Urban lighting: the importance of materials

Efficiency of public lighting is more than a topic debated: spending reviews, downsizing consumption forced, austerity regime, decrease power on hours, technological upgrading through more efficient sources and monitoring systems are the major topics being debated today in the field of urban lighting. The general feeling, supported by the practice of urban lighting project, is that the situation is more complex and that there are different arguments than efficiency based on calculations and statistics and supported by technology. The theme of urban floodlighting implies aesthetic, psychological and social arguments, it contributes to develop of the image and the use the city itself: the issue is not only how much light pouring onto the streets and squares of our cities but when, where and what to illuminate. Quality lighting does not depend exclusively by light alone but also by urban materials, the surfaces of the city that is showing up in the night: the concrete and asphalt, low light diffusion and just kept cities certainly not contributing to make the space more inviting city night and better lit.

Focus on what the light illuminates is one way to think of new indirect lighting strategies that are environmentally responsible, because they involve more correct use of light in a creative, smart and efficient and economically viable way. All thanks to a careful project of the materials that comprises the city’s surfaces: surfaces such as sidewalks, roads, tunnels, underpasses, roads and paths and vertical surfaces such as walls and facades in order not to disperse the light or absorb it in black asphalt but to differentiate it, diffusing it, reflecting on it, increasing it. With the same outgoing light from lighting fixtures, it offers better illuminated space view, more visible, more interesting view that can orient but also make it more welcoming the urban night.

These are not extreme technological innovations, but just simple steps that recut techniques light amplification without the use of energy, through the materials. Three simple examples to improve the quality of urban lighting.


Using white on the roads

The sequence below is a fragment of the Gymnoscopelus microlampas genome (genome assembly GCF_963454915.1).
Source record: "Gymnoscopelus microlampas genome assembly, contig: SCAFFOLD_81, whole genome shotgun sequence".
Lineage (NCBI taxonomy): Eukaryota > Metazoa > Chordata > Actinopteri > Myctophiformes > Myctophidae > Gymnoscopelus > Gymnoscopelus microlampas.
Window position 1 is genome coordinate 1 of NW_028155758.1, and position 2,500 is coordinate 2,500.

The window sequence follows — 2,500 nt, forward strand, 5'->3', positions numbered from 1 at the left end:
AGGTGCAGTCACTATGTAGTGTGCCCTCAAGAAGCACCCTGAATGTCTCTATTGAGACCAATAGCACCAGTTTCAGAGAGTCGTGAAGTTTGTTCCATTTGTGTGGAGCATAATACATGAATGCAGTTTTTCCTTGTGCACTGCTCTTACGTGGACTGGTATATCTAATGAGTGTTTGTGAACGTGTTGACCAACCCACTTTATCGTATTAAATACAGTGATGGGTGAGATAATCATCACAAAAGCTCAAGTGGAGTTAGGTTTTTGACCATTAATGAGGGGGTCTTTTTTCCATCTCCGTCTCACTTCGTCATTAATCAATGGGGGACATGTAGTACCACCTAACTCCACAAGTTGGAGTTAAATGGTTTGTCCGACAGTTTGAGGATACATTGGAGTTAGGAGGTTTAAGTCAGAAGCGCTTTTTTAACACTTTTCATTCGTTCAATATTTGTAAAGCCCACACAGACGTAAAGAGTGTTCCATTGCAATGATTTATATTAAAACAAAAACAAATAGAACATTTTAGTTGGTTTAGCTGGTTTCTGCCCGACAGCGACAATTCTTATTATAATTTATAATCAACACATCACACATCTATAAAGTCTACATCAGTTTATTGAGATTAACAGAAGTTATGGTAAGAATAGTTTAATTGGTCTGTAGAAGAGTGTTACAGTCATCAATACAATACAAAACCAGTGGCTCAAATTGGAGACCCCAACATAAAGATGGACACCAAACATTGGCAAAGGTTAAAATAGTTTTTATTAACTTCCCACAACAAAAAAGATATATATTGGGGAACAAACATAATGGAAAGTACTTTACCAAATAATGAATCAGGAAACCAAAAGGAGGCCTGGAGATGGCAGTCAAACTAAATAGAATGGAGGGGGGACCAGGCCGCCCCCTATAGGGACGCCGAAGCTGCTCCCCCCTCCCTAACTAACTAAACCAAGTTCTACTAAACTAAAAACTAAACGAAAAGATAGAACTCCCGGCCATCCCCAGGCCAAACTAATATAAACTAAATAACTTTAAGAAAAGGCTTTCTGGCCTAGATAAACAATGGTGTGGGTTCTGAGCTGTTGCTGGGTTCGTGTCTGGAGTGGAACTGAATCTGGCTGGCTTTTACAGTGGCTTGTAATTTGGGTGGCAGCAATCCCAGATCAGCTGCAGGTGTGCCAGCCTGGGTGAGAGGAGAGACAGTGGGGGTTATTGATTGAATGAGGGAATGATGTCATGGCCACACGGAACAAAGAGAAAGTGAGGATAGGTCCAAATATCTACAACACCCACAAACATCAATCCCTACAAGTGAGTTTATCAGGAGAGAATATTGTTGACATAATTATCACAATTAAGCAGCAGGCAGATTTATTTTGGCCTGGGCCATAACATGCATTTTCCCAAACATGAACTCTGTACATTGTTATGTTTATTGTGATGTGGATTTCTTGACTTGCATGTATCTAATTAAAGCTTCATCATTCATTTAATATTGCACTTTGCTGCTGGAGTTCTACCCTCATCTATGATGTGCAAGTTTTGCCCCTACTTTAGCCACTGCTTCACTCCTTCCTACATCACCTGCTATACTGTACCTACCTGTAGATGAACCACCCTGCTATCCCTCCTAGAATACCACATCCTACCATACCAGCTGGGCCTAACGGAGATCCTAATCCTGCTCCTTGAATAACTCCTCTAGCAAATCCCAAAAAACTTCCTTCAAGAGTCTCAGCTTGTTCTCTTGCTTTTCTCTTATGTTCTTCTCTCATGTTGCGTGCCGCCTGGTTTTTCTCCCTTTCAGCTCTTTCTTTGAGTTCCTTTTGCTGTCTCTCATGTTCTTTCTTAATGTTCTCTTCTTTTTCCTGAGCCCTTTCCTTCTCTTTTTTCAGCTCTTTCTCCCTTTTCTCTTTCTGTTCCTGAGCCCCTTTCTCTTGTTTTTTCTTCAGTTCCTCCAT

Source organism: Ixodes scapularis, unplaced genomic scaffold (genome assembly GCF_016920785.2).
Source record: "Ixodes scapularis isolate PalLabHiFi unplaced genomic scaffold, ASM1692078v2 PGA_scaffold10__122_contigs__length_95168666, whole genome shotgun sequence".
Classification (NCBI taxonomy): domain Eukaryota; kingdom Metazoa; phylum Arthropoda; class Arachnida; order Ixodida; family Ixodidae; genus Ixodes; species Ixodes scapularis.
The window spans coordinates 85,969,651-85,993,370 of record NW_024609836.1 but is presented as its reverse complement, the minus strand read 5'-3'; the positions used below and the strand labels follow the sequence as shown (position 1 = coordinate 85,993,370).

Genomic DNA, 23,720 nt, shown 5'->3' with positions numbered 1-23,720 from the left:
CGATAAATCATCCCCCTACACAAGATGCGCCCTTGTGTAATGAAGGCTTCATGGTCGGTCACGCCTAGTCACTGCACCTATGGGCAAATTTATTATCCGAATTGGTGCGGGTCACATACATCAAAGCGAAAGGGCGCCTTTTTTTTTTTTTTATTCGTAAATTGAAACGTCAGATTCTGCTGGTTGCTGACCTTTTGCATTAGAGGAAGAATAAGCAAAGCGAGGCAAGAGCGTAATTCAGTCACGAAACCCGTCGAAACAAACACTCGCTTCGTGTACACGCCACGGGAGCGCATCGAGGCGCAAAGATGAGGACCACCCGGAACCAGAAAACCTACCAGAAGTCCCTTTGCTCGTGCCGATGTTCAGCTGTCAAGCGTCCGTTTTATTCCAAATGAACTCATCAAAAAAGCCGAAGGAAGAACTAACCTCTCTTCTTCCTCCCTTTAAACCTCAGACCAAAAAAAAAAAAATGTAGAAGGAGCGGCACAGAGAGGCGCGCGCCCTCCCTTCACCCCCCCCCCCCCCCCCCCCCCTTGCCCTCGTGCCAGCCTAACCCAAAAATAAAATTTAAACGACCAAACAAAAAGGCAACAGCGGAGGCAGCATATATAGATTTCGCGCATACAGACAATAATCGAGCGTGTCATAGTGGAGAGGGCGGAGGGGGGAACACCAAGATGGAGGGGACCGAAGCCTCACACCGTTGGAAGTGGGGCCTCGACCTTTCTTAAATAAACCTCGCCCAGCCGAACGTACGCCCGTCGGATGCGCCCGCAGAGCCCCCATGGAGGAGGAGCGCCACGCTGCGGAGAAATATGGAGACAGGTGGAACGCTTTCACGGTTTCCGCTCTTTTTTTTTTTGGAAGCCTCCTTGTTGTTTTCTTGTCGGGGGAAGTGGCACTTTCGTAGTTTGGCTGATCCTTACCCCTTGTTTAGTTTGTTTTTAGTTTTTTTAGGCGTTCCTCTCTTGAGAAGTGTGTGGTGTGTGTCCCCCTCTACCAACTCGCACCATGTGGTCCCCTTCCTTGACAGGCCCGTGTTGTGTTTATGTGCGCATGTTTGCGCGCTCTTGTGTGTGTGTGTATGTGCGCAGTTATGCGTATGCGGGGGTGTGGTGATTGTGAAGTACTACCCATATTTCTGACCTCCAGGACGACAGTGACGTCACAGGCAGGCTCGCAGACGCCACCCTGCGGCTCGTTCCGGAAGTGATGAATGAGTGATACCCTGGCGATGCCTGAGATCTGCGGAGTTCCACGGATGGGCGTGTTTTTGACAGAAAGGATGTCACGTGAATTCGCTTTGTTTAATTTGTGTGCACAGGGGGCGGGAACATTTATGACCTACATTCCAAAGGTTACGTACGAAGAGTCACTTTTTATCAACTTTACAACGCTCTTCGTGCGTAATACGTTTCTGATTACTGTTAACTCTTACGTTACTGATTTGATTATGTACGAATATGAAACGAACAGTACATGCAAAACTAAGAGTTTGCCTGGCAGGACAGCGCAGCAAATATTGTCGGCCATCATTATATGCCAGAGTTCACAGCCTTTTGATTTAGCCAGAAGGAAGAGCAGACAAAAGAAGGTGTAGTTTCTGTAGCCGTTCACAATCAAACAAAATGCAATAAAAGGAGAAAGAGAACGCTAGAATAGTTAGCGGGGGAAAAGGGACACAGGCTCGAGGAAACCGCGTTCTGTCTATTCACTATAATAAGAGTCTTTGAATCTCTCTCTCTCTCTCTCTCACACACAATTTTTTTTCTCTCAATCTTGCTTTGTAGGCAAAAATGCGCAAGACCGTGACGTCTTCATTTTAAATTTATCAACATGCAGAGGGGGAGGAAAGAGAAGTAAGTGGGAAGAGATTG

Thinking back to the old use of white to color stones, tree trunksand the limits of the roads, the lighting designer Linnaea Tillett has used the same technique of diffuse surfaces to make a bridge underpass in East New York brighter and safer for pedestrians. Inserting materials and clear surfaces, painting portions of the vertical facades and rhythmic vertical elements of light colours transforms the light diffusing in a sustainable energy at low cost and with obvious advantages for inhabitants themselves: a step visible and accessible at night without adding new lighting sources.


Stray light reflections

Another example of improvement of light (candles) through the materials was to coat the surfaces of furniture with gold leaf  through a process of gilding that allows the Dim light available to reflect the resulting amplified. The same effect moved into an urban scale could be applied in particular contexts, citizens corners where it is useful to highlight steps and where the reflected light can improve the visibility but also aesthetics. Reflection of light was one of the distinctive elements of a lighting design by Leni Schwendinger, a lighting urbanist in New York who used of reflecting surfaces in the lighting project of the Triple Bridge Gateway in Manhattan. These reflective panels emit a carpet of light on the road surface without disturbing the vision but by creating the feeling of a bright room because urban amplify light by extending the perceived size.

Figure Triple Bridge Gateway, Port Authority Bus Terminal by Leni Schwendinger

Triple Bridge Gateway

A sidewalk that lights up

Finally, inspired by photoluminescence, we could imagine urban places in which the surfaces are illuminated independently without the use of energy but only thanks to the presence of phosphorescent materials mixed both inside of the cement in the form of aggregates. These new photoluminescent materials would be able to emit light, for a limited time, independently, thus increasing the photo night light.

Figure A example of photoluminescent material for functional surfaces:Glowcrete of

Materiale fotoliuminescenteIt is important to conclude that these three examples have a sense if applied intelligently designed in terms and situations that require it to increase urban quality, night strengthen the perception, the sense of orientation and to create a memorable and emotional image of the city without disproportionate expenditure of resources and energy. Despite the necessary maintenance that they need and its considerations in terms of economic impact and LCA, these three examples open the possibility for a more complete view of urban lightingin which not only the street pole contribute to quality but above all night the relationship between light and materials that make up the city itself.